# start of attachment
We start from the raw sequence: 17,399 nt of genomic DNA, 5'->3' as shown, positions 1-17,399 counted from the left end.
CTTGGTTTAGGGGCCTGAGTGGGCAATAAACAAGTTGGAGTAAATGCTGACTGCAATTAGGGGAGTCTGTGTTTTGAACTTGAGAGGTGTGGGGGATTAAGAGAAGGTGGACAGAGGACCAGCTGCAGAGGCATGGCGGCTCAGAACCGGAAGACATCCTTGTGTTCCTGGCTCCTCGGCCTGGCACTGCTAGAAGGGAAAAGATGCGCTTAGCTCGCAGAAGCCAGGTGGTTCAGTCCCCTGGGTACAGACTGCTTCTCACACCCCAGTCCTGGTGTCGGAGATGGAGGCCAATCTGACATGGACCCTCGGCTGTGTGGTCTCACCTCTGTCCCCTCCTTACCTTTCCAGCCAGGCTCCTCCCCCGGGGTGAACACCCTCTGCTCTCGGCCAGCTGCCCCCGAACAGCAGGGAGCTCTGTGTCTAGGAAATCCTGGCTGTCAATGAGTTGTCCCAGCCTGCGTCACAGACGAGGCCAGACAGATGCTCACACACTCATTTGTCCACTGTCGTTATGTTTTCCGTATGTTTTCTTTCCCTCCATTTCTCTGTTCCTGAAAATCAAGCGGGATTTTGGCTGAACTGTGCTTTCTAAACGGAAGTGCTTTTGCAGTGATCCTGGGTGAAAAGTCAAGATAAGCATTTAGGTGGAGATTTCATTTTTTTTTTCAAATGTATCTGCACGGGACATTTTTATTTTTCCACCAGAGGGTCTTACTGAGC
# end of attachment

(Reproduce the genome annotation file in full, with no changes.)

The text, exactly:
We start from the raw sequence: 17,399 nt of genomic DNA, 5'->3' as shown, positions 1-17,399 counted from the left end.
CTTGGTTTAGGGGCCTGAGTGGGCAATAAACAAGTTGGAGTAAATGCTGACTGCAATTAGGGGAGTCTGTGTTTTGAACTTGAGAGGTGTGGGGGATTAAGAGAAGGTGGACAGAGGACCAGCTGCAGAGGCATGGCGGCTCAGAACCGGAAGACATCCTTGTGTTCCTGGCTCCTCGGCCTGGCACTGCTAGAAGGGAAAAGATGCGCTTAGCTCGCAGAAGCCAGGTGGTTCAGTCCCCTGGGTACAGACTGCTTCTCACACCCCAGTCCTGGTGTCGGAGATGGAGGCCAATCTGACATGGACCCTCGGCTGTGTGGTCTCACCTCTGTCCCCTCCTTACCTTTCCAGCCAGGCTCCTCCCCCGGGGTGAACACCCTCTGCTCTCGGCCAGCTGCCCCCGAACAGCAGGGAGCTCTGTGTCTAGGAAATCCTGGCTGTCAATGAGTTGTCCCAGCCTGCGTCACAGACGAGGCCAGACAGATGCTCACACACTCATTTGTCCACTGTCGTTATGTTTTCCGTATGTTTTCTTTCCCTCCATTTCTCTGTTCCTGAAAATCAAGCGGGATTTTGGCTGAACTGTGCTTTCTAAACGGAAGTGCTTTTGCAGTGATCCTGGGTGAAAAGTCAAGATAAGCATTTAGGTGGAGATTTCATTTTTTTTTTCAAATGTATCTGCACGGGACATTTTTATTTTTCCACCAGAGGGTCTTACTGAGC